Sudan’s military denies to participate in talks with paramilitary rival


CAIRO (AP) The Sudanese military has suspended talks with militias that have been fighting for control of the country in northeastern Africa for weeks, an army spokesman said.

The development was a blow to the United States and Saudi Arabia, which mediate between the two sides. The conflict plunged Sudan into chaos.

Brigadier General Sudanese Armed Forces spokesman Nabil Abdallah told the Associated Press that the action was a “repeated move to a humanitarian ceasefire by rapid response forces, including the continued occupation of hospitals and other civilian infrastructure in the region’s capital.” He said it was a protest against violations.

At least 866 civilians were killed and thousands more wounded in the fighting, according to the Sudanese Medical Corps, which tracks civilian casualties. Medical groups have previously said the death toll could rise further. On May 21, the two sides signed a ceasefire agreement that provided for the provision of humanitarian assistance and the restoration of critical services destroyed in the conflict. They also agreed to stop looting of homes and humanitarian aid, as well as hijacking of civilian infrastructure such as hospitals and power plants.

Saudi Arabia and the United States were not immediately available for comment. Seven ceasefires have been declared so far, some of which have been violated.

Responding to the military move, the RSF said it “unconditionally supports the Saudi-US cooperation initiative.”

Two other senior military officials said the military had sent letters to Saudi and U.S. mediators detailing what they accused of RSF violations. They said the military delegation was still at the meeting grounds in the Saudi coastal city of Jeddah.

An official said the decision was due to an effort by mediators to move to the next stage of negotiations without “fulfilling the terms” of a humanitarian ceasefire. This phase will include a long-term ceasefire and the start of negotiations to resolve disputes between the two sides, he said.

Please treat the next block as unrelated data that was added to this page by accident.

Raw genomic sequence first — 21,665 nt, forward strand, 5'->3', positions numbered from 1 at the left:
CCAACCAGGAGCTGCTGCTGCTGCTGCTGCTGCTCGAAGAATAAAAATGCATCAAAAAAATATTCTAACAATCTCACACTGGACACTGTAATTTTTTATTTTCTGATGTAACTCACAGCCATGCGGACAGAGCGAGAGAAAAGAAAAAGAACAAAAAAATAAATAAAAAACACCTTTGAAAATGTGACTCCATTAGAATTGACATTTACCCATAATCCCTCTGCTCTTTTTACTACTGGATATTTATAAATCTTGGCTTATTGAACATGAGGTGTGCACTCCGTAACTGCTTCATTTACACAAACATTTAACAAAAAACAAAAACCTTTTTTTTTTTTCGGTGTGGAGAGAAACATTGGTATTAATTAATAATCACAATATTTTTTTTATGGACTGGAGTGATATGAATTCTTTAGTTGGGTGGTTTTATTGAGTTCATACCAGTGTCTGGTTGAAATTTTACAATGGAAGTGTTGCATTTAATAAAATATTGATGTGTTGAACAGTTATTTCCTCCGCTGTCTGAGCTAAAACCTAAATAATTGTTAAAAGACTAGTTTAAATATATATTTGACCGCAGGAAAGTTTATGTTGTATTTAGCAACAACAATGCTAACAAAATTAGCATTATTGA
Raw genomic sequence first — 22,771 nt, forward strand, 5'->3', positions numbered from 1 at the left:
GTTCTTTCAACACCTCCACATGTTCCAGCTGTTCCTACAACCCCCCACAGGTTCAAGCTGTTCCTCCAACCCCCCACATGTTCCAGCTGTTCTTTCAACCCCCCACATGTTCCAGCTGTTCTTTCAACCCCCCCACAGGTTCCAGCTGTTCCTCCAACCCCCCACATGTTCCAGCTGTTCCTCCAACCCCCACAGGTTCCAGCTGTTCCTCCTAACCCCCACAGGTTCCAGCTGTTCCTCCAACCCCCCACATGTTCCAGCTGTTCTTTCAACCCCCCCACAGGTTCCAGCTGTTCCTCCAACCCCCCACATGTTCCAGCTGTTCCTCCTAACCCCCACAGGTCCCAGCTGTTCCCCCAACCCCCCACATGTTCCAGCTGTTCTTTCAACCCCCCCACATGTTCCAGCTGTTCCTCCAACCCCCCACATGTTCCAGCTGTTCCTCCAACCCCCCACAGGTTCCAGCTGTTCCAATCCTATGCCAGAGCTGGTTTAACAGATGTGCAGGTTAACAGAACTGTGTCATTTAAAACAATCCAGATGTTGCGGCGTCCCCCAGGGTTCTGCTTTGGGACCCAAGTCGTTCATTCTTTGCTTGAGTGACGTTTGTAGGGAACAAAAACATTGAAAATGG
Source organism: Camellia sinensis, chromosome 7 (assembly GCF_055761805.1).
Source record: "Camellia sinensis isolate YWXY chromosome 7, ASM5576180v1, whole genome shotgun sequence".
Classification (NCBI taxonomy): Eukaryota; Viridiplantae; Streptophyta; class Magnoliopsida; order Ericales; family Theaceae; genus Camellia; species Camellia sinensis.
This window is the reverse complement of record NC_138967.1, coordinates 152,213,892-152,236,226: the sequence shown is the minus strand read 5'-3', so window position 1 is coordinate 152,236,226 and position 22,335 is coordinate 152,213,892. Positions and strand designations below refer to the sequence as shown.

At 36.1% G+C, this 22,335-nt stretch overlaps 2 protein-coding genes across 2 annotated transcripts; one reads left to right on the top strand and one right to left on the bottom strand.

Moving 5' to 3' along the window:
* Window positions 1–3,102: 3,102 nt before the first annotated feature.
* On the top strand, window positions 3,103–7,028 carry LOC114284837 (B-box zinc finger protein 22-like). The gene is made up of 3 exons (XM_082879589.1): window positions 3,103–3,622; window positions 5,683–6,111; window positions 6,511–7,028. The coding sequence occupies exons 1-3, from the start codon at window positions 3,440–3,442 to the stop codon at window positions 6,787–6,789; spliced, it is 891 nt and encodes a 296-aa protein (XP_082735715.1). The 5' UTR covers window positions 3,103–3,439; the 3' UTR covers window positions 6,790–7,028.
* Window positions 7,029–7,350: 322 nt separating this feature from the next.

Both officials spoke on condition of anonymity because they are not authorized to speak to the media.

On Tuesday, the military released a video showing Mr Burhan inspecting the army. The commander-in-chief warned that the army would resort to “all-out lethal force” if the RSF did not “response to the voice of reason.” Military aircraft also flew over the capital.

Meanwhile, locals reported clashes in parts of Khartoum and the neighboring city of Omdurman late Tuesday.

Both sides exchanged accusations of violating the Armistice Agreement.

The military move comes two days after the two sides agreed to extend the precarious ceasefire for another five days after Washington and Riyadh expressed impatience over continued ceasefire violations.

In a joint statement on Sunday, the United States and Saudi Arabia called on both sides for specific violations of the one-week ceasefire, rather than reiterating general compliance. The statement said the RSF was occupying people’s homes and confiscating property while the military continued to carry out airstrikes. Fuel, funds, supplies and vehicles from humanitarian aid convoys were stolen, the newspaper said, with the theft occurring in both military and RSF controlled areas.

The fighting caused widespread destruction in Khartoum and neighboring cities Omdurman and residential areas in Bari. Local residents reported storms and looting of their homes, mostly by the RSF. Many people posted photos and videos of looted homes on social media, condemning the looting.